Location: Paris- France

Visiting Eiffel Tower

Eiffel tower, cr-aparisguide.com

Eiffel tower, cr-aparisguide.com

Today, The Eiffel Tower has become the most recognized icon in Paris which was built for the world expo of 1889, located on the Champs de mars beside the Seine river in the 7th district of Paris. It is named after the engineer Gustave Eiffel. It is the tallest structure of France  after the Viaduc de Millau.

One can visit the Tower anytime of the day. It’s a must-see if you travel to Paris. There is something magical about the tower if you get a chance to visit at night or at dusk. When you are looking out  over the streets of Paris, you will know why we call Paris, “The City of Light”. It’s easy to get to the top during the evening than the day time, especially if you climb it during the winter days. There will be always a line  and the Eiffel tower is the most visited monument in the world.

How to get there:

It’s easy ton get there. Paris is equipped with a great public transportation system. The best way to get there is always the “ Metro”. There are several lines deserve the Tower. take the line 9 in direction “Porte de sevres and get off of Trocadero. you can walk up the stairs of palais de Caillot which houses several museums. you will see the stunning view of The Eiffel tower right across the Seine river. while you are walking, you can admire the stunning view of the fountains in the Trocadero gardens.

There are few other ways to get to the Tower. The line 6 in direction Porte Daupine, get off of Bir- Hakeim and walk to The Eiffel tower. This may sound a little far away but you would be able to admire the fantastic view of the area. The RER line C has the same stop if you happen to take it.

Bus: there are several buses reach The Eiffel Tower. take line number 72, 42, 69, 87 or 82 which stops right by. During the summer time buses are crowded but metro are overcrowded.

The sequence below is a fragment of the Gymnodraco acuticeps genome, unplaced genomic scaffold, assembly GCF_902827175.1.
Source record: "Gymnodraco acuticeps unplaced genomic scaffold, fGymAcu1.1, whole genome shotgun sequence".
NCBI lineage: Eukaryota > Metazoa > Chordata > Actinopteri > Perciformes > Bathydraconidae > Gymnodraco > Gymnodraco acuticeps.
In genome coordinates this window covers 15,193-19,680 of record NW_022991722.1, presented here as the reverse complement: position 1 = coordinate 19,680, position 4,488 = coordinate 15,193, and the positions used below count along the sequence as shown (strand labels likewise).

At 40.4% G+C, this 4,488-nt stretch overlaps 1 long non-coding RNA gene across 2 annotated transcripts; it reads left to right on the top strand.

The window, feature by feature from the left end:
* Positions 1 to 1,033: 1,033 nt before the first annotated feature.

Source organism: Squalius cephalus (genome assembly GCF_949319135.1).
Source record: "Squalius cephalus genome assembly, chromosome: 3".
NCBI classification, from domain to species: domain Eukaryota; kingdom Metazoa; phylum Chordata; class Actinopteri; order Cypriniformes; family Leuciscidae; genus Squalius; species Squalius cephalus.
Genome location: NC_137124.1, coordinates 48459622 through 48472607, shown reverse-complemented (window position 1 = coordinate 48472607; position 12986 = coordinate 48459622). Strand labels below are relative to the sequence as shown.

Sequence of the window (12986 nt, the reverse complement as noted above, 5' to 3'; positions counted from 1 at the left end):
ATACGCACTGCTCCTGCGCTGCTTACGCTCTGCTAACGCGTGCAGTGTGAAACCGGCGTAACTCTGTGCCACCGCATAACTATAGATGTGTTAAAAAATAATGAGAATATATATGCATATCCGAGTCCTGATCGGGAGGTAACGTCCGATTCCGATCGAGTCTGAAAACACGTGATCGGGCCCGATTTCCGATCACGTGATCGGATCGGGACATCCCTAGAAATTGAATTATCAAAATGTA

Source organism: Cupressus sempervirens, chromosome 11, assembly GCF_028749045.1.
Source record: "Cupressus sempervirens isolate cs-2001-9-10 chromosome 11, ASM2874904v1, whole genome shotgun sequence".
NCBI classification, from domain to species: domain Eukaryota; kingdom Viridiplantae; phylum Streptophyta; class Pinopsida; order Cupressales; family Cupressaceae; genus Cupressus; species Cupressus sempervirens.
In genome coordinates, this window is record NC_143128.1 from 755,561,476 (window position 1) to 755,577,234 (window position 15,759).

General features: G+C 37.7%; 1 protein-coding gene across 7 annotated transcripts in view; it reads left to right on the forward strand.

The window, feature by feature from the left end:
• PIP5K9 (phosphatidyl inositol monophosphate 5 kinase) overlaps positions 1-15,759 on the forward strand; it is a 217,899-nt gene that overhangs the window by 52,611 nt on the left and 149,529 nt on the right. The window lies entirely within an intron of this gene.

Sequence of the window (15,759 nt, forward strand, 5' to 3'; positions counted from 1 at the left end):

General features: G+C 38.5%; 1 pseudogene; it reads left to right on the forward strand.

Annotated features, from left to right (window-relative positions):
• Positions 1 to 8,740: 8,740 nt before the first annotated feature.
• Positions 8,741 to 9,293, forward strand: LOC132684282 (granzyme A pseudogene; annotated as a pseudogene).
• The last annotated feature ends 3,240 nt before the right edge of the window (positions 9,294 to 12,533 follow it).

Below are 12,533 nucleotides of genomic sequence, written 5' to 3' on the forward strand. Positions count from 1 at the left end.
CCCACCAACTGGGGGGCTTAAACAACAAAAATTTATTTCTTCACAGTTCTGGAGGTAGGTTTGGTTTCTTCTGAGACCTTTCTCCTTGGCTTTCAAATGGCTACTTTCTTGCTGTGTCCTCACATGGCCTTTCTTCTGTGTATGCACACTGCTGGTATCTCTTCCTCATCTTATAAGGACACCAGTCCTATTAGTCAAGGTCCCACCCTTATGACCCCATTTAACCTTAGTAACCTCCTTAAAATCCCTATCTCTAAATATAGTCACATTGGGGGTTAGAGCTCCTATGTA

Cab: You would find taxi cabs anywhere in Paris to take you to The Tower. You can find cabs near Quai Branly, Pilier West

Opening Hours:

Tower: 9.00- 9.30 a.m to 11.00 p.m

Elevator: 9.00-  9.30 a.m to 11.45 p.m- 12.30 a.m

Stairs: 9.30 a.m to 6.30 p.m (until 12.30 a.m. during summer)

Where to get tickets:

If you are staying in a hotel. They usually sell tickets to The Eiffel Tower. They keep a commission by selling the tickets. If you are smart, ask them if you can buy tickets cheaper from them. Otherwise, you need to buy the tickets.   if you buy your tickets at the gate. Get there in advance, there will always be a line but if you get there by an agency such as CityRama; they will bypass the lines.

The 1st stage level – 4.50€

The Second stage – 7.80€

The Top level –  11.50€

The second level gives you the best views of Paris. If you decide to go to the top. You can buy tickets on the 2nd level as well. It’s not uncommon to wait a little longer to take the elevator to the top. Sometimes, it might take up to 3h.

The Tower has 2 restaurants. the first called Altitude 95 is on the 1st floor with its large bar area overlooking the seine river and the streets of Paris. Dinner is possible but it’s “first come- first served” basis. The prices are reasonable. The 2nd restaurant is called the Jules Verne which is an expensive gastronomical restaurant with it’s own private elevator. This is a great place to have a romantic dinner.